There are some nice, quiet trails that twist around the smaller lake
The reserve is accessed by the car park on Liverpool Road, just shy of a kilometre away from the roundabout on Mountain Highway in Boronia. The gravel car park is big enough to accommodate plenty of cars, and true to its pet-friendliness, the gates to enter and exit the reserve are configured in a way that your beloved pooch won't be able to take off and run back out on the road without you in tow (most dogs are pretty smart, but thankfully even the smartest hound won't be able to escape this reserve unaccompanied).
If you're feeling extra active, you can also get to the reserve by way of the Dandenong Creek Trail. The trail passes through Bayswater and heads out towards Boronia, crossing under Dorset Road and then Colchester Road. Once you've hit Colchester Road, the trail turns to gravel for a short while, and keeps going until it appears to come to an end, where it abuts a narrow, quiet dead-end road, surrounded by a few farmhouses. Don't despair though, it hasn't come to an end just yet. Keep pedaling (or walking) along this quiet road (Chandlers Lane), and it eventually reaches Liverpool Road. Make a right turn when you've reached Liverpool Road (you can't miss it), and after a couple hundred metres, you'll see a small gate (another of the dog-friendly access ones) on your right, and you're arrived.
Head on through this gate and take the trail around the top of the lake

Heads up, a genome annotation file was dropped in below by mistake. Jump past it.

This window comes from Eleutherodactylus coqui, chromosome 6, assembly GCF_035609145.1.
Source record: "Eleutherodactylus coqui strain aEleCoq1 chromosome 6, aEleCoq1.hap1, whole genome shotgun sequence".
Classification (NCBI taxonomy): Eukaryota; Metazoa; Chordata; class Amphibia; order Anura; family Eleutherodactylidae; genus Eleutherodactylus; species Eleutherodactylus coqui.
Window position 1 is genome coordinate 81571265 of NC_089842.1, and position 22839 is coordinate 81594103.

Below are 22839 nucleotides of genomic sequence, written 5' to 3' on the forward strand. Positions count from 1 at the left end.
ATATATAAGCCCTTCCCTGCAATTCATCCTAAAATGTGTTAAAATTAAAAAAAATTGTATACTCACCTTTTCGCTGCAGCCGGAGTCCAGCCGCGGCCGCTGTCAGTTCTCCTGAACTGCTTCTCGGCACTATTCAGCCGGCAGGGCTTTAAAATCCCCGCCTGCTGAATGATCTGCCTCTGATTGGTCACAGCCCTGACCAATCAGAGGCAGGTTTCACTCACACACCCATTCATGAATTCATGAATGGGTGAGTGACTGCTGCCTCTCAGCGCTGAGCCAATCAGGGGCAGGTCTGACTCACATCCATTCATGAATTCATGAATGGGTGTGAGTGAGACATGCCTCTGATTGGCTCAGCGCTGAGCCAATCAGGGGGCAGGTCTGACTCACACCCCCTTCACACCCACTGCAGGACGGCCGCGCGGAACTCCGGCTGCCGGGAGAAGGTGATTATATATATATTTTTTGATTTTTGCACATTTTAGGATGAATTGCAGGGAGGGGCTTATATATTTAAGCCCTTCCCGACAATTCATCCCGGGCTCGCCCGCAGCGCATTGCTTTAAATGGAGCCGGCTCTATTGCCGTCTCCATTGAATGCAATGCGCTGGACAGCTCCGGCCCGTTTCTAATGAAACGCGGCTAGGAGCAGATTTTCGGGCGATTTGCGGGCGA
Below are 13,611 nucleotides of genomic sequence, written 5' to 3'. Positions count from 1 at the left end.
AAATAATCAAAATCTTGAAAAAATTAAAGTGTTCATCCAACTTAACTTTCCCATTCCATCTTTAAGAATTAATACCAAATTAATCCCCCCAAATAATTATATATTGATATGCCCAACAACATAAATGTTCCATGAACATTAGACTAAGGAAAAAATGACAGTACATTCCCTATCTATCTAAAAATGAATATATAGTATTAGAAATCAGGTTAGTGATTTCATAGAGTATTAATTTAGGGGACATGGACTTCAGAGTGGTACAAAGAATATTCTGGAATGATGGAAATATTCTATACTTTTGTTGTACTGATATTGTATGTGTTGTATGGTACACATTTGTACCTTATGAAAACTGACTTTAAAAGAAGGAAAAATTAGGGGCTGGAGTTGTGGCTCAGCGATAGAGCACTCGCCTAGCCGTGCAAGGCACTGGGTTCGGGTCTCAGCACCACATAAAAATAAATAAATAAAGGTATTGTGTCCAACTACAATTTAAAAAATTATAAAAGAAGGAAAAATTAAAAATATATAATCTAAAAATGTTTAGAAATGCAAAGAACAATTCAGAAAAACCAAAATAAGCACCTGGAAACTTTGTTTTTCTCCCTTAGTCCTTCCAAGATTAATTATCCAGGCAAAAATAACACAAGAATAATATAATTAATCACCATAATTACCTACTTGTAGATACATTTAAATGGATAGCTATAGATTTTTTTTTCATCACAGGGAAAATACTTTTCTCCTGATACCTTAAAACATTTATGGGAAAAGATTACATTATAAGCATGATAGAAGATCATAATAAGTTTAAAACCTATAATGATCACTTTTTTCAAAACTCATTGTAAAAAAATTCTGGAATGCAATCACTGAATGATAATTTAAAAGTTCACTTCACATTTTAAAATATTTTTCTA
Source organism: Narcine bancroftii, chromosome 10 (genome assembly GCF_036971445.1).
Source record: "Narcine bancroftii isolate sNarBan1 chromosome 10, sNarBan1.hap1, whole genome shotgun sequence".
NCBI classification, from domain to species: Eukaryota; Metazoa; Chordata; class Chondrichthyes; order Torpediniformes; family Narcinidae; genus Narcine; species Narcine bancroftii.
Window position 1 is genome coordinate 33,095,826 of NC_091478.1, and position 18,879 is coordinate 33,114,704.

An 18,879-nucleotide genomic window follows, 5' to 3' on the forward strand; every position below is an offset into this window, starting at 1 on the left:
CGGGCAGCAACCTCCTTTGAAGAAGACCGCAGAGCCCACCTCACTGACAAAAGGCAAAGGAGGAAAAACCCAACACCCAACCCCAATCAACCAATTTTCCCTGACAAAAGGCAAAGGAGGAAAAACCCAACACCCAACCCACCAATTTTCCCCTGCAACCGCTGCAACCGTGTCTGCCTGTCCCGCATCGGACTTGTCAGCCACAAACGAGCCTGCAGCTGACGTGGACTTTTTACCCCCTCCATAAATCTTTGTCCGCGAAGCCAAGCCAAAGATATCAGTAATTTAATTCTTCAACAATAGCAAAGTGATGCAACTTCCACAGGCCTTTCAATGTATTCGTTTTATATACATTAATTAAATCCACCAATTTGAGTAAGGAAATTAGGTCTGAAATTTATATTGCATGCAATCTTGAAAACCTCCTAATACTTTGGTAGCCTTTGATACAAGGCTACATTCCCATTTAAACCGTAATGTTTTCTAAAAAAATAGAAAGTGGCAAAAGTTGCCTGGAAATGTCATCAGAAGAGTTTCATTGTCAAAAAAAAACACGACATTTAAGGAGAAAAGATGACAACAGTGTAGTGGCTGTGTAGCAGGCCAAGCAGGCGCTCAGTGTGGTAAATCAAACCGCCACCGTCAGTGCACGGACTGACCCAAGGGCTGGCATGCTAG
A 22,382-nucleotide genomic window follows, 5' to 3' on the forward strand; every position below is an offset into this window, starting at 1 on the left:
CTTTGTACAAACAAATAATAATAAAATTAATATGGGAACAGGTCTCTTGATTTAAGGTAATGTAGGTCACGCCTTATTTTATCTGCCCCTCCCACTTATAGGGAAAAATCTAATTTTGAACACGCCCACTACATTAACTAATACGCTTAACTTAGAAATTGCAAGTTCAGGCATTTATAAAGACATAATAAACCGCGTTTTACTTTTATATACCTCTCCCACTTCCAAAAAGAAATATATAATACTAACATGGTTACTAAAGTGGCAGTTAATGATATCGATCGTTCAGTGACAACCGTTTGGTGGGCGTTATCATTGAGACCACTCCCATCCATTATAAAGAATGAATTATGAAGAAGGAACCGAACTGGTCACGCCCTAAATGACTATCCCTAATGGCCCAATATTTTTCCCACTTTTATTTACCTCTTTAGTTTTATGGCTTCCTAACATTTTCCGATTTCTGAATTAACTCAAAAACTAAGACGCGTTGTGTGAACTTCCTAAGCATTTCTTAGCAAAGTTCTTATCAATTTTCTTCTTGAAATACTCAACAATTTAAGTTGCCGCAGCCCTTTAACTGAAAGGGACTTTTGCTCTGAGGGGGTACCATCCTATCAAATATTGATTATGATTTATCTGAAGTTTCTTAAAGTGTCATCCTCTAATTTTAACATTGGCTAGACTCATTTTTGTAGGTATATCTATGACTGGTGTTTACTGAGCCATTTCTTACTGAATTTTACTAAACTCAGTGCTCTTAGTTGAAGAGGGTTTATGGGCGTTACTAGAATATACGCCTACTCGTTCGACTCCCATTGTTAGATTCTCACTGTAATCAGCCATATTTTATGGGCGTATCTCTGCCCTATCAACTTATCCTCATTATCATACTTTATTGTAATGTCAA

This gate will lead you directly onto the path that surrounds the principal lake, and if you follow it all the way around, it takes you to the car park and main entrance. The path on this side of the lake is high above the water level, and gives you panoramic views of the entire reserve. But even better is the backdrop to the reserve—the retarding basin is set in the foothills of Mount Dandenong and the surrounding hills, and on a clear sunny day, it makes for some stunning sights.
The trail comes down the slight hill on the other side of the lake, and it is here where the reserve's biggest fans really throw caution to the wind and go a bit wild. The lake comes right up to the gravel shore, allowing excitable balls of fluff and fur of all shapes and sizes to splash their way through the shallows and frolic through the long grassy reeds. There's plenty of green grass for them to run and play and shake themselves off, and if you do happen to have a chance to rest a while, there's a couple of park benches set alongside the lake where you can chill out for a bit and watch the ducks putter about on the water.